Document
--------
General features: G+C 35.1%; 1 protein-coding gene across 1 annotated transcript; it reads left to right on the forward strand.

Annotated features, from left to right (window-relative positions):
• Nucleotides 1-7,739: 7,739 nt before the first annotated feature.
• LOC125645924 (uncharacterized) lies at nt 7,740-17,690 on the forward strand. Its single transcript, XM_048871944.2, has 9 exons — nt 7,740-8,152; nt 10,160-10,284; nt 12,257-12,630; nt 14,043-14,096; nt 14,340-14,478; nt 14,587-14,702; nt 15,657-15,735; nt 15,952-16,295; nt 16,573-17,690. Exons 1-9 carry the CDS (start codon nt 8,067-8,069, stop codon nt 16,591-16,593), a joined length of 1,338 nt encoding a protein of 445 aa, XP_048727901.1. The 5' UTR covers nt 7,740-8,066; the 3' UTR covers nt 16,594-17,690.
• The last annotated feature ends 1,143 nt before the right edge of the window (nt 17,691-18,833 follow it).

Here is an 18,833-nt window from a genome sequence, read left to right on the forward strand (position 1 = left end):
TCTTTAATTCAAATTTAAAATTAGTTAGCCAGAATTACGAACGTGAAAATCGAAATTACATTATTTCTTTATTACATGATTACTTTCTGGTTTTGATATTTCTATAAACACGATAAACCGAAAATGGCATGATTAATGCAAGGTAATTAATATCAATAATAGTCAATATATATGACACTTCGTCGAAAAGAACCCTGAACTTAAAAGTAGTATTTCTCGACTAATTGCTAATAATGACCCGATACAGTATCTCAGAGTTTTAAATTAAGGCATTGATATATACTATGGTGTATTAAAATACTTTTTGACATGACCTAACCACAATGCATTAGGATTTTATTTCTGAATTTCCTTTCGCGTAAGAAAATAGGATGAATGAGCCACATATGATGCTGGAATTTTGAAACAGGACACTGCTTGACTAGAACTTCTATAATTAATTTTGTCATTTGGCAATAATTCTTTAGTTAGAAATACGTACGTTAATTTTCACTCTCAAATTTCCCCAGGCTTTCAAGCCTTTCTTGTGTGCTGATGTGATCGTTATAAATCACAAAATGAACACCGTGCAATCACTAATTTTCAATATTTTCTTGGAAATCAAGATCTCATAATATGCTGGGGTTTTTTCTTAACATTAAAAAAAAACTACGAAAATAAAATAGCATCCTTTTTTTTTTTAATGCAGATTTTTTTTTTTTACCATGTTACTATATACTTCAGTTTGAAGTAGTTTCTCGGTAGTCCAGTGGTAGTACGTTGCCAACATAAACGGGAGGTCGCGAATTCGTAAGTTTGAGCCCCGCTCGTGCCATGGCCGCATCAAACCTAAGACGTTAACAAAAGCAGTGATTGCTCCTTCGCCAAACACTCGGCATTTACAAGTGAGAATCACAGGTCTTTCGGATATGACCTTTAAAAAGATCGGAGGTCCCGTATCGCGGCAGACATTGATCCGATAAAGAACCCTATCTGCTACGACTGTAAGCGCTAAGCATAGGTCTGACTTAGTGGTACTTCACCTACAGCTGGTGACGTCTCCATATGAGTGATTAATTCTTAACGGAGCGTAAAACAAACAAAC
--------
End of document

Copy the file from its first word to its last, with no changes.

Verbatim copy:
General features: G+C 35.1%; 1 protein-coding gene across 1 annotated transcript; it reads left to right on the forward strand.

Annotated features, from left to right (window-relative positions):
• Nucleotides 1-7,739: 7,739 nt before the first annotated feature.
• LOC125645924 (uncharacterized) lies at nt 7,740-17,690 on the forward strand. Its single transcript, XM_048871944.2, has 9 exons — nt 7,740-8,152; nt 10,160-10,284; nt 12,257-12,630; nt 14,043-14,096; nt 14,340-14,478; nt 14,587-14,702; nt 15,657-15,735; nt 15,952-16,295; nt 16,573-17,690. Exons 1-9 carry the CDS (start codon nt 8,067-8,069, stop codon nt 16,591-16,593), a joined length of 1,338 nt encoding a protein of 445 aa, XP_048727901.1. The 5' UTR covers nt 7,740-8,066; the 3' UTR covers nt 16,594-17,690.
• The last annotated feature ends 1,143 nt before the right edge of the window (nt 17,691-18,833 follow it).

Here is an 18,833-nt window from a genome sequence, read left to right on the forward strand (position 1 = left end):
TCTTTAATTCAAATTTAAAATTAGTTAGCCAGAATTACGAACGTGAAAATCGAAATTACATTATTTCTTTATTACATGATTACTTTCTGGTTTTGATATTTCTATAAACACGATAAACCGAAAATGGCATGATTAATGCAAGGTAATTAATATCAATAATAGTCAATATATATGACACTTCGTCGAAAAGAACCCTGAACTTAAAAGTAGTATTTCTCGACTAATTGCTAATAATGACCCGATACAGTATCTCAGAGTTTTAAATTAAGGCATTGATATATACTATGGTGTATTAAAATACTTTTTGACATGACCTAACCACAATGCATTAGGATTTTATTTCTGAATTTCCTTTCGCGTAAGAAAATAGGATGAATGAGCCACATATGATGCTGGAATTTTGAAACAGGACACTGCTTGACTAGAACTTCTATAATTAATTTTGTCATTTGGCAATAATTCTTTAGTTAGAAATACGTACGTTAATTTTCACTCTCAAATTTCCCCAGGCTTTCAAGCCTTTCTTGTGTGCTGATGTGATCGTTATAAATCACAAAATGAACACCGTGCAATCACTAATTTTCAATATTTTCTTGGAAATCAAGATCTCATAATATGCTGGGGTTTTTTCTTAACATTAAAAAAAAACTACGAAAATAAAATAGCATCCTTTTTTTTTTTAATGCAGATTTTTTTTTTTTACCATGTTACTATATACTTCAGTTTGAAGTAGTTTCTCGGTAGTCCAGTGGTAGTACGTTGCCAACATAAACGGGAGGTCGCGAATTCGTAAGTTTGAGCCCCGCTCGTGCCATGGCCGCATCAAACCTAAGACGTTAACAAAAGCAGTGATTGCTCCTTCGCCAAACACTCGGCATTTACAAGTGAGAATCACAGGTCTTTCGGATATGACCTTTAAAAAGATCGGAGGTCCCGTATCGCGGCAGACATTGATCCGATAAAGAACCCTATCTGCTACGACTGTAAGCGCTAAGCATAGGTCTGACTTAGTGGTACTTCACCTACAGCTGGTGACGTCTCCATATGAGTGATTAATTCTTAACGGAGCGTAAAACAAACAAAC